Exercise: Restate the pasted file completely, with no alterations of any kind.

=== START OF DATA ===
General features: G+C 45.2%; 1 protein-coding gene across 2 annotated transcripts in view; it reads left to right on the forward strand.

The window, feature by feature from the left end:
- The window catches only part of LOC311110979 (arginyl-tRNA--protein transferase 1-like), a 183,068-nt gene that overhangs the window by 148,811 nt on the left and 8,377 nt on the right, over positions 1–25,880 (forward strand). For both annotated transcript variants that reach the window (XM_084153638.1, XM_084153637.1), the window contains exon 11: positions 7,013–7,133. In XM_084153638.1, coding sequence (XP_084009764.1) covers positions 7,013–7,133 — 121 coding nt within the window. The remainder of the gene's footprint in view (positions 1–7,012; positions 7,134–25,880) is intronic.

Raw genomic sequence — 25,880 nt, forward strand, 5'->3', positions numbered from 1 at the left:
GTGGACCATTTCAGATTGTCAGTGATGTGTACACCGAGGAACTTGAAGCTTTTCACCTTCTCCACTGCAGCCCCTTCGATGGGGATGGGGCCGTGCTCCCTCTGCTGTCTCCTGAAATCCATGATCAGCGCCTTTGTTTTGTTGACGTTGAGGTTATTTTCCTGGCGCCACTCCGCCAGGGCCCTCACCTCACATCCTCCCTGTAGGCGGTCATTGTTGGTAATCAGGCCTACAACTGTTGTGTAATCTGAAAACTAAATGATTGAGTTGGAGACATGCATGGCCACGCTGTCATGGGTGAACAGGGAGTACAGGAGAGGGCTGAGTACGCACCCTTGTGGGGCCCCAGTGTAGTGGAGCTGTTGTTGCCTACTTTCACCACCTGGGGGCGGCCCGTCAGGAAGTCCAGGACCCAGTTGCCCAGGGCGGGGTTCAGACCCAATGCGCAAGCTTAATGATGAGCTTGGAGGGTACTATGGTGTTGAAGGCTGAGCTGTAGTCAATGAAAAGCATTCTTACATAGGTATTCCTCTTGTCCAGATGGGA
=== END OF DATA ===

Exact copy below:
General features: G+C 45.2%; 1 protein-coding gene across 2 annotated transcripts in view; it reads left to right on the forward strand.

The window, feature by feature from the left end:
- The window catches only part of LOC311110979 (arginyl-tRNA--protein transferase 1-like), a 183,068-nt gene that overhangs the window by 148,811 nt on the left and 8,377 nt on the right, over positions 1–25,880 (forward strand). For both annotated transcript variants that reach the window (XM_084153638.1, XM_084153637.1), the window contains exon 11: positions 7,013–7,133. In XM_084153638.1, coding sequence (XP_084009764.1) covers positions 7,013–7,133 — 121 coding nt within the window. The remainder of the gene's footprint in view (positions 1–7,012; positions 7,134–25,880) is intronic.

Raw genomic sequence — 25,880 nt, forward strand, 5'->3', positions numbered from 1 at the left:
GTGGACCATTTCAGATTGTCAGTGATGTGTACACCGAGGAACTTGAAGCTTTTCACCTTCTCCACTGCAGCCCCTTCGATGGGGATGGGGCCGTGCTCCCTCTGCTGTCTCCTGAAATCCATGATCAGCGCCTTTGTTTTGTTGACGTTGAGGTTATTTTCCTGGCGCCACTCCGCCAGGGCCCTCACCTCACATCCTCCCTGTAGGCGGTCATTGTTGGTAATCAGGCCTACAACTGTTGTGTAATCTGAAAACTAAATGATTGAGTTGGAGACATGCATGGCCACGCTGTCATGGGTGAACAGGGAGTACAGGAGAGGGCTGAGTACGCACCCTTGTGGGGCCCCAGTGTAGTGGAGCTGTTGTTGCCTACTTTCACCACCTGGGGGCGGCCCGTCAGGAAGTCCAGGACCCAGTTGCCCAGGGCGGGGTTCAGACCCAATGCGCAAGCTTAATGATGAGCTTGGAGGGTACTATGGTGTTGAAGGCTGAGCTGTAGTCAATGAAAAGCATTCTTACATAGGTATTCCTCTTGTCCAGATGGGA